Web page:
“Not having power is uncomfortable for its people,” he added. Last month they were short the electricity needed to power the equivalent of 3.5 million U.S. homes, and the shortage has also impacted soybean crush facilities there.

Natural gas prices have doubled in the U.S. and gone from $3 to $6. Natural gas is used to make nitrogen fertilizer, and it is part of the reason for the jump in N fertilizer prices.

“It takes 33.5 thousand cubic feet to produce a ton of anhydrous ammonia. If it is $25 per thousand cubic feet, the cost of feedstock alone to produce that ton of anhydrous is $837,” Ripplinger said. “Now you can see why N costs have doubled, tripled the way they have.”

The spring planting season looms ahead, and Ripplinger doesn’t expect fertilizer prices to be down to normal in 2022.

“It may take a few years for us to get there,” he said.

The U.S. is short on natural gas domestically and is trying to meet the needs of global buyers, as well.

“We also have this demand in Europe for fertilizer and they have the same growing season we do,” he said. “Their farmers have been looking for ammonia fertilizer and were more familiar with the energy crisis before us.”

The U.S. has been sending ammonia to Europe.

In Bismarck, Gov. Doug Burgum announced a proposal to take $150 million of COVID monies and build the natural gas pipeline in the state.

“The primary driver of that is to support economic development, and value-added ag. We have a lot of natural gas in North Dakota. With this abundance, can we get it to central North Dakota for new, added value ag projects,” Ripplinger said.

Focused globally, and especially in North Dakota, is the interest in carbon capture and sequestration.

“In terms of agriculture, a carbon capture group is looking to build a pipeline to send CO2 from corn ethanol plants to western North Dakota to inject into our geology,” he said. “It will be a $4.5 billion project to reduce our carbon footprint.”

With these high-energy prices, however, will the U.S. continue in its quest for carbon capture and renewable energy?

“When the economy declined 13 years ago, we went back to the way it was before,” he said.

With fertilizer high, food costs will have to be higher. Inflation may come into play again.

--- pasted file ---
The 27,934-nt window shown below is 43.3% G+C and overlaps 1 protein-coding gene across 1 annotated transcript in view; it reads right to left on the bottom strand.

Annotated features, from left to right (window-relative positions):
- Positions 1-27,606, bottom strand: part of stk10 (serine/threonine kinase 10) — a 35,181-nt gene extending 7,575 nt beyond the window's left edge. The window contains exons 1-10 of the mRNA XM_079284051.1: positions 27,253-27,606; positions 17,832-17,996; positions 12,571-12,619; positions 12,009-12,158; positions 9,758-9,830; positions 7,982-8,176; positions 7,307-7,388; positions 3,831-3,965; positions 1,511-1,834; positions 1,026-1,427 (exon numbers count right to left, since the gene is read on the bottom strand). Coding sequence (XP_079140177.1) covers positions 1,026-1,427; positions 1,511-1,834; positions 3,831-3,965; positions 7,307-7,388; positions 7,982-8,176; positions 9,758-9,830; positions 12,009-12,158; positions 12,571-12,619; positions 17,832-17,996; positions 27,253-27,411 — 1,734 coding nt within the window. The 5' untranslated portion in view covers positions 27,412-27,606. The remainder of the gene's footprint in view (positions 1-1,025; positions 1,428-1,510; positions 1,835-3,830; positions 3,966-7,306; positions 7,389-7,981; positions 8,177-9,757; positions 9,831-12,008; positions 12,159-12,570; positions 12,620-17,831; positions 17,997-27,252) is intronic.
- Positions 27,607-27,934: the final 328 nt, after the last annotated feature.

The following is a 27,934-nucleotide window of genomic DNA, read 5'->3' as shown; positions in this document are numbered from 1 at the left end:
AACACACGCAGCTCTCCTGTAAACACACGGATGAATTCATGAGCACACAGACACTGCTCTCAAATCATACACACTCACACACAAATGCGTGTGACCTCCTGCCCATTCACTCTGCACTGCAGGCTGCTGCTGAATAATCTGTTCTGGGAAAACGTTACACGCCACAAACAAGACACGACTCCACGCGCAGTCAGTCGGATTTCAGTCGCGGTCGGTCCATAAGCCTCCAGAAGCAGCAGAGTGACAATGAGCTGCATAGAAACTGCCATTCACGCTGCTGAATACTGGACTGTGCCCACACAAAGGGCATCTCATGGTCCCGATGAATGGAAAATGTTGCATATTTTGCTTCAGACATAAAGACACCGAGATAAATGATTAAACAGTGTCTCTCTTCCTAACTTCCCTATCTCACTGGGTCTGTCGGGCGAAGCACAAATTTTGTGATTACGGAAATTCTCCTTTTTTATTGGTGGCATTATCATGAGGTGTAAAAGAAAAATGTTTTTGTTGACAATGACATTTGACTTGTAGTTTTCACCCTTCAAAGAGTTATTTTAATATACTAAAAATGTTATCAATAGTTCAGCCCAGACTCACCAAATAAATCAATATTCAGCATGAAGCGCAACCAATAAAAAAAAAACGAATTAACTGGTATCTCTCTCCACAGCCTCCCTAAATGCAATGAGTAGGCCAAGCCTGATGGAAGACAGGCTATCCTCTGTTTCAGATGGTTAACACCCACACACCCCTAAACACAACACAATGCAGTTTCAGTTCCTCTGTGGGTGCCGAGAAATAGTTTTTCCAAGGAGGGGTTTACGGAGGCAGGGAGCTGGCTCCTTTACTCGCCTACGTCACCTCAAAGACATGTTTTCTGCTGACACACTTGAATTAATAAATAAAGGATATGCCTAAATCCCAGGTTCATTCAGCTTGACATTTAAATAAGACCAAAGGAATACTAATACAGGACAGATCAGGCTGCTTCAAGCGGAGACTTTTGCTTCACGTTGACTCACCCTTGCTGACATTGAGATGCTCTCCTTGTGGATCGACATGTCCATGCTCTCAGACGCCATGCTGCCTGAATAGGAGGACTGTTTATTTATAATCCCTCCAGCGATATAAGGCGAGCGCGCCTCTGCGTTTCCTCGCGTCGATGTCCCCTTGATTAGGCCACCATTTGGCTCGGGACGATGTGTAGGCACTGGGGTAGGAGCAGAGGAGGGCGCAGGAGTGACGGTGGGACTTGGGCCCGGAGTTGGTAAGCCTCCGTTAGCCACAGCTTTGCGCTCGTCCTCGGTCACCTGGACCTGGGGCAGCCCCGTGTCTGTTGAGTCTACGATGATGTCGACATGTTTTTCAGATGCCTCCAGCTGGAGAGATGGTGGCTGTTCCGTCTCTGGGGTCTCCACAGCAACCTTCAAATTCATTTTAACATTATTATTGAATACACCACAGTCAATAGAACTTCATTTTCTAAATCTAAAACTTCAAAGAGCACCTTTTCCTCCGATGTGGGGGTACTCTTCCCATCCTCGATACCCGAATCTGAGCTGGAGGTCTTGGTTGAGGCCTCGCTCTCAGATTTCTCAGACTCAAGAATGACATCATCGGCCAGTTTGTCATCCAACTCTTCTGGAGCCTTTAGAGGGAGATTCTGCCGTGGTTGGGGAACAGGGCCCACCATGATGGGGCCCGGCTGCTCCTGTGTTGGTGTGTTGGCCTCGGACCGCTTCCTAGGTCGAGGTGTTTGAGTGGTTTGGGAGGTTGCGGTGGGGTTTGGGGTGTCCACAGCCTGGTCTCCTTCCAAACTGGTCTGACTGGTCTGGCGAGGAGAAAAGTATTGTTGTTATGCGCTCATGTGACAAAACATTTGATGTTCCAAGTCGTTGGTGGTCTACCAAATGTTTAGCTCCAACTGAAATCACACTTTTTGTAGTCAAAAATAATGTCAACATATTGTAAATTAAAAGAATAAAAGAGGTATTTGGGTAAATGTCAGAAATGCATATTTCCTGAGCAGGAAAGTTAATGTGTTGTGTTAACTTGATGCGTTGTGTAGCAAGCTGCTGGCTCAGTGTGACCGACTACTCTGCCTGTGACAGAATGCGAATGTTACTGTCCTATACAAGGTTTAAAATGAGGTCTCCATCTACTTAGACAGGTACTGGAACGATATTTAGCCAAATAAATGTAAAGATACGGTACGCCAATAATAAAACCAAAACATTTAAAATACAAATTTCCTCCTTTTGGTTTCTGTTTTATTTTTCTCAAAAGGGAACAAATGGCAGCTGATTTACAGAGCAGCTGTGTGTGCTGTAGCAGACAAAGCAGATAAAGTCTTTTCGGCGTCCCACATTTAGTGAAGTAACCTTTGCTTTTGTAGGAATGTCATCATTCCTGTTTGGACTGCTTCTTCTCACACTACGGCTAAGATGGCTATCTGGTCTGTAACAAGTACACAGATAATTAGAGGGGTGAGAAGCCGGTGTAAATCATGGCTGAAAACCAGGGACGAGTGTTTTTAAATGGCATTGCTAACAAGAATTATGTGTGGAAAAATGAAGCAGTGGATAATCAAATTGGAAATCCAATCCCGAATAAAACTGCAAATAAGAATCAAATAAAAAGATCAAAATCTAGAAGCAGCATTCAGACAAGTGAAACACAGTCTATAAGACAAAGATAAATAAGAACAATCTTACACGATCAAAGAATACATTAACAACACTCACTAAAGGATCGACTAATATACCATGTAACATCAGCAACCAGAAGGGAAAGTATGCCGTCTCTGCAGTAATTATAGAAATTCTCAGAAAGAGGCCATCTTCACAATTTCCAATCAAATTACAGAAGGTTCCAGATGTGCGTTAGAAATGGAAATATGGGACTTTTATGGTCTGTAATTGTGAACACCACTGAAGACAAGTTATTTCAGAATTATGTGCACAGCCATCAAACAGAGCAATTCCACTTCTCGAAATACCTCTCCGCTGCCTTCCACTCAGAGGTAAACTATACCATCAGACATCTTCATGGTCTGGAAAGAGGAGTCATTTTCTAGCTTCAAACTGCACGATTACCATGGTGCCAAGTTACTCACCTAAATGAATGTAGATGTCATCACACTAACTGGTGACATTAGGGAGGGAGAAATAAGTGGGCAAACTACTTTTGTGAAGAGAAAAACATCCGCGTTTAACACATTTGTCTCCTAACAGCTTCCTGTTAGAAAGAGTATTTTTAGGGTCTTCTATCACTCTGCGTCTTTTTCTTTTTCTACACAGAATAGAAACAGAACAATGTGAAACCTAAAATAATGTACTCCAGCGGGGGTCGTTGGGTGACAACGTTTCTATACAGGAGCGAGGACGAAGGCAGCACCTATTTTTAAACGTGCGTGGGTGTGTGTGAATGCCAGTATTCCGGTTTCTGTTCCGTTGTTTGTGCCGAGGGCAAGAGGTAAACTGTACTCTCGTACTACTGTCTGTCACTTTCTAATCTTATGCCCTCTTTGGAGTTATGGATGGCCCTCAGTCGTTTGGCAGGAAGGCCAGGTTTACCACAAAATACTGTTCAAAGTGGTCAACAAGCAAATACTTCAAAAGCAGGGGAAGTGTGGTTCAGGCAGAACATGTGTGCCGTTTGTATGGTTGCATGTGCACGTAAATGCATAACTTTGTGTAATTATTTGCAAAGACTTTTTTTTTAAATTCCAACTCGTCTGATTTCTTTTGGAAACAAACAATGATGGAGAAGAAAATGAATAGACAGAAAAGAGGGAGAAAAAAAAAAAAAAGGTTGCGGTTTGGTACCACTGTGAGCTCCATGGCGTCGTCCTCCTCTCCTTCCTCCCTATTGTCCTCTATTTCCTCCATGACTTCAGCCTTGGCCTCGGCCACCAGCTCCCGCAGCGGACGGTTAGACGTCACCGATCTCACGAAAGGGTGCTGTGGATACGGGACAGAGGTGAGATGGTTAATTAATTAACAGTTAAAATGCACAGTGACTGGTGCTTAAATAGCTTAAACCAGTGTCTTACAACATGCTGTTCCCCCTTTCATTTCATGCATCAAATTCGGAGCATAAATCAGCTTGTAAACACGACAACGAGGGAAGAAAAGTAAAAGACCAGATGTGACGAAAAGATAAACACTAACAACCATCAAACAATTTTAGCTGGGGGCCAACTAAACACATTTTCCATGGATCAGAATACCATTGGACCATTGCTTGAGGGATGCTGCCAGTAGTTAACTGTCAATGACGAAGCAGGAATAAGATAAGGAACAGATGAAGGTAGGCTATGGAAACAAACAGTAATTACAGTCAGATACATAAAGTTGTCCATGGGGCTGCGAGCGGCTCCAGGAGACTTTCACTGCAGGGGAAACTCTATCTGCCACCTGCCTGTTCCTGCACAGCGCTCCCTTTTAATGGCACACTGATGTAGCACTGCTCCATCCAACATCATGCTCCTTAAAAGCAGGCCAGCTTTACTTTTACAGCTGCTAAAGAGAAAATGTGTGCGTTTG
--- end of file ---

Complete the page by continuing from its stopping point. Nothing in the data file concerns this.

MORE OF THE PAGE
North Dakota is a major energy user with agriculture.

“We are also a major energy producer in terms of biofuel,” he added.

Ethanol use has gone up, which is great for the industry. At the same time, some laws have impacted ethanol negatively.

It is the fall, and there are excess corn supplies, so ethanol plants are gearing up to use it.

In North Dakota, renewable diesel is important in the state, and will probably remain so in the future.

“With California and other states wanting a lower carbon footprint, it fuels the demand for renewable diesel,” Ripplinger said.

Dickinson Renewable Diesel facility is the second-largest facility in the country, and more of these facilities are planned.

“It takes about 8 pounds of vegetable oil to make renewable diesel or to make biodiesel. With needing 3 billion gallons in two years, we would need 25 billion pounds of oil, fat, or grease from vegetable or animals,” he said.

ADM Spiritwood also announced this year it would build a soybean crush plant.

“It will take about a third of our soybeans in the state and produce soybean oil and soy meal,” Ripplinger said. Protein has been the driver of the soybean market.

Recently, Marathon, the largest integrated oil company in the U.S. (and owner of the Dickinson Renewable Diesel facility), said they have a 25 percent ownership share in the Spiritwood plant.

“They are going to offtake all of the vegetable oil from Spiritwood beginning in 2023. This is demonstrating that marriage between ag and energy,” Ripplinger concluded.